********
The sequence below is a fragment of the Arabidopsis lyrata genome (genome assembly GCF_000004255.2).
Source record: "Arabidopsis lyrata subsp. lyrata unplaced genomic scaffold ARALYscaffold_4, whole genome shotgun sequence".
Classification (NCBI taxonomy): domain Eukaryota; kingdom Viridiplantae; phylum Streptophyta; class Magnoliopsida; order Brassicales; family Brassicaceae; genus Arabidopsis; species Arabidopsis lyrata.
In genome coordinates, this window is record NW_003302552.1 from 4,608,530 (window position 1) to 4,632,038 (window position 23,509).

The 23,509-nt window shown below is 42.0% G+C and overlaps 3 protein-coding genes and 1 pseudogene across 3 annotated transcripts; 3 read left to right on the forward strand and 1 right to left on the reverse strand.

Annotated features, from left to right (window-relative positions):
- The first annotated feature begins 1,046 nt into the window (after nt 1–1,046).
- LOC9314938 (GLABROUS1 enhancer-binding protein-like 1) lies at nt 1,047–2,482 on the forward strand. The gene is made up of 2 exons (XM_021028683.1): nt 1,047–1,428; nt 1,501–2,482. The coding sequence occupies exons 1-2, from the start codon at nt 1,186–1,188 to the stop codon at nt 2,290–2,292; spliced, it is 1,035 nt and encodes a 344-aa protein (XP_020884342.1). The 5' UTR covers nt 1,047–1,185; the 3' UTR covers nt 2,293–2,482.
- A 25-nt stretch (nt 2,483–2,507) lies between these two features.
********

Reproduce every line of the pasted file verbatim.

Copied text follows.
The sequence below is a fragment of the Arabidopsis lyrata genome (genome assembly GCF_000004255.2).
Source record: "Arabidopsis lyrata subsp. lyrata unplaced genomic scaffold ARALYscaffold_4, whole genome shotgun sequence".
Classification (NCBI taxonomy): domain Eukaryota; kingdom Viridiplantae; phylum Streptophyta; class Magnoliopsida; order Brassicales; family Brassicaceae; genus Arabidopsis; species Arabidopsis lyrata.
In genome coordinates, this window is record NW_003302552.1 from 4,608,530 (window position 1) to 4,632,038 (window position 23,509).

The 23,509-nt window shown below is 42.0% G+C and overlaps 3 protein-coding genes and 1 pseudogene across 3 annotated transcripts; 3 read left to right on the forward strand and 1 right to left on the reverse strand.

Annotated features, from left to right (window-relative positions):
- The first annotated feature begins 1,046 nt into the window (after nt 1–1,046).
- LOC9314938 (GLABROUS1 enhancer-binding protein-like 1) lies at nt 1,047–2,482 on the forward strand. The gene is made up of 2 exons (XM_021028683.1): nt 1,047–1,428; nt 1,501–2,482. The coding sequence occupies exons 1-2, from the start codon at nt 1,186–1,188 to the stop codon at nt 2,290–2,292; spliced, it is 1,035 nt and encodes a 344-aa protein (XP_020884342.1). The 5' UTR covers nt 1,047–1,185; the 3' UTR covers nt 2,293–2,482.
- A 25-nt stretch (nt 2,483–2,507) lies between these two features.